Last week Burlington College announced plans to develop about half its land for private use, which would include 40 units of affordable rental family housing, 30 individual lots for single-family home ownership, a 120-unit building for market-rate rentals, and 75 units for senior housing. The Burlington Free Press has more:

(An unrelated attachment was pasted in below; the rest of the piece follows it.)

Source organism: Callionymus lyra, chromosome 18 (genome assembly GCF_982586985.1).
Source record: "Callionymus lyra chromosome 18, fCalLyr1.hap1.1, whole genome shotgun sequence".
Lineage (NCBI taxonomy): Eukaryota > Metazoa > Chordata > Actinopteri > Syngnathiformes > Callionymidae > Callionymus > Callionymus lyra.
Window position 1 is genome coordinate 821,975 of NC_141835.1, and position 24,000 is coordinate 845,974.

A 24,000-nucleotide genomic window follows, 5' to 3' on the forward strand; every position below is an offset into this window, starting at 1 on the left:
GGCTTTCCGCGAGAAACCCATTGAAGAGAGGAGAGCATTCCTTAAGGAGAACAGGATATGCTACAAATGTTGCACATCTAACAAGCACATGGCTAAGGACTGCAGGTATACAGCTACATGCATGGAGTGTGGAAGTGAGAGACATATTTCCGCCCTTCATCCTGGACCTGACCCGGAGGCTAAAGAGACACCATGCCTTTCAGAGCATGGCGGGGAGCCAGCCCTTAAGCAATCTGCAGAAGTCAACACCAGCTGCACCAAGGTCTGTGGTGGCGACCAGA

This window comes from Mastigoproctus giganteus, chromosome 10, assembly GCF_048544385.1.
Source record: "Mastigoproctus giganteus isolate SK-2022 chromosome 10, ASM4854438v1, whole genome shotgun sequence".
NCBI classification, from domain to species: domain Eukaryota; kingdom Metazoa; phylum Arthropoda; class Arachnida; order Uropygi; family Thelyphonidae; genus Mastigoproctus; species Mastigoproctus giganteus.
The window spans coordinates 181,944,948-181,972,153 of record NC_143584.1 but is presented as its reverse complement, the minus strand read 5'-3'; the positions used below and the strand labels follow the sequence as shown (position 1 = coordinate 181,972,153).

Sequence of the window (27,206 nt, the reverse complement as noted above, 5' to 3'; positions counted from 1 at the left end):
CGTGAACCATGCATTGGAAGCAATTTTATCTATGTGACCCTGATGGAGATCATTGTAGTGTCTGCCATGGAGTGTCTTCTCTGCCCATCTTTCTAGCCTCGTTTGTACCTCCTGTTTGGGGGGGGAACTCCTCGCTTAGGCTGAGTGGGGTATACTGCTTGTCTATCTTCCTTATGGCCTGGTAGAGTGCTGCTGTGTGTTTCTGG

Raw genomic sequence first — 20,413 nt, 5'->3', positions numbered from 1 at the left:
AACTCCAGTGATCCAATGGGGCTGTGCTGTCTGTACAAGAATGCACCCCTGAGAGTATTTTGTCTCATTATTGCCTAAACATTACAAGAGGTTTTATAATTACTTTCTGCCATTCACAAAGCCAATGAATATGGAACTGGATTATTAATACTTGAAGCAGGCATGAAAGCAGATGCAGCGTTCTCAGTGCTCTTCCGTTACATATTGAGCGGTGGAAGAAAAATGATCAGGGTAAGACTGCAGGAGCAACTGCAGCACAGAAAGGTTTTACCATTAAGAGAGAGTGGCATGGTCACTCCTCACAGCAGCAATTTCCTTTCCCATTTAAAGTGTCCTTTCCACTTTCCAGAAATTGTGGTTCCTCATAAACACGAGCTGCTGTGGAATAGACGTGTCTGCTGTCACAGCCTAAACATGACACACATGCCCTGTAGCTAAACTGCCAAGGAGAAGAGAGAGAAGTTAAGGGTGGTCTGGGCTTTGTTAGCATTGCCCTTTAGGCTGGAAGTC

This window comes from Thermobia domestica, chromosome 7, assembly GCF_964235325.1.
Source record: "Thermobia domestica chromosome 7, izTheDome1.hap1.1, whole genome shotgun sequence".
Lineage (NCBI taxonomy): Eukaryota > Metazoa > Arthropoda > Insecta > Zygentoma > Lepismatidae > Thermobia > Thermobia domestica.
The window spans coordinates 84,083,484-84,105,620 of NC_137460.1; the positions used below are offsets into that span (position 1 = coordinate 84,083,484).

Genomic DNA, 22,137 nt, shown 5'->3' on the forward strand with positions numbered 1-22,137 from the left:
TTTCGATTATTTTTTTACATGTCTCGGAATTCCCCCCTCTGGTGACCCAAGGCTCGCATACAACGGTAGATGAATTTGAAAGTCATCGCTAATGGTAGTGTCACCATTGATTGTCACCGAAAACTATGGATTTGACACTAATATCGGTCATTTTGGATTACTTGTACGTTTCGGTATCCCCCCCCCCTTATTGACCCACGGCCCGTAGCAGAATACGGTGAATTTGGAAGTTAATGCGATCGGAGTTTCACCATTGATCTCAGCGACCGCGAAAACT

An ambitious vision for a new residential neighborhood and an adjoining academic campus off North Avenue was presented Wednesday as Burlington College’s “master plan.” The new neighborhood would be a mix of senior housing, market-rate and “affordable” rental housing, and single-family homes. The college’s campus, which already includes the former Catholic diocese headquarters on North Avenue, would be built out with residence halls, a student center and an amphitheater, with ample green space left over. At a news conference Wednesday morning attended by prospective developers, President Christine Plunkett characterized the plan as a way to accommodate the college’s growth aspirations, and as a way to retire the debt the college incurred by purchasing the property it now occupies. That property, which extends from North Avenue to the shore of Lake Champlain, covers 32 acres — the north half of which would be reserved for the campus under the master plan, and the south half of which would be sold off gradually and developed… Plunkett introduced Eric Farrell of Farrell Real Estate as the trustees’ unanimous choice for lead developer. She also introduced representatives of Champlain Housing Trust, which would develop the affordable rental housing, and Cathedral Square, which would develop senior housing… A public-access recreation path from North Avenue to the lakeside bike path would be provided, Farrell said. The southern 16-acre tract would include 75 units of senior/congregate housing, 40 units of affordable rental family housing, 120 units of market-rate rental housing and 30 single-family homes on lots of 65-70 feet by 110 feet. These are not “hard numbers,” Farrell added, and could be revised. The city’s current rental vacancy rate is about 1 percent, said Brenda Torpy, chief executive officer of Champlain Housing Trust, so the need for affordable housing remains dire.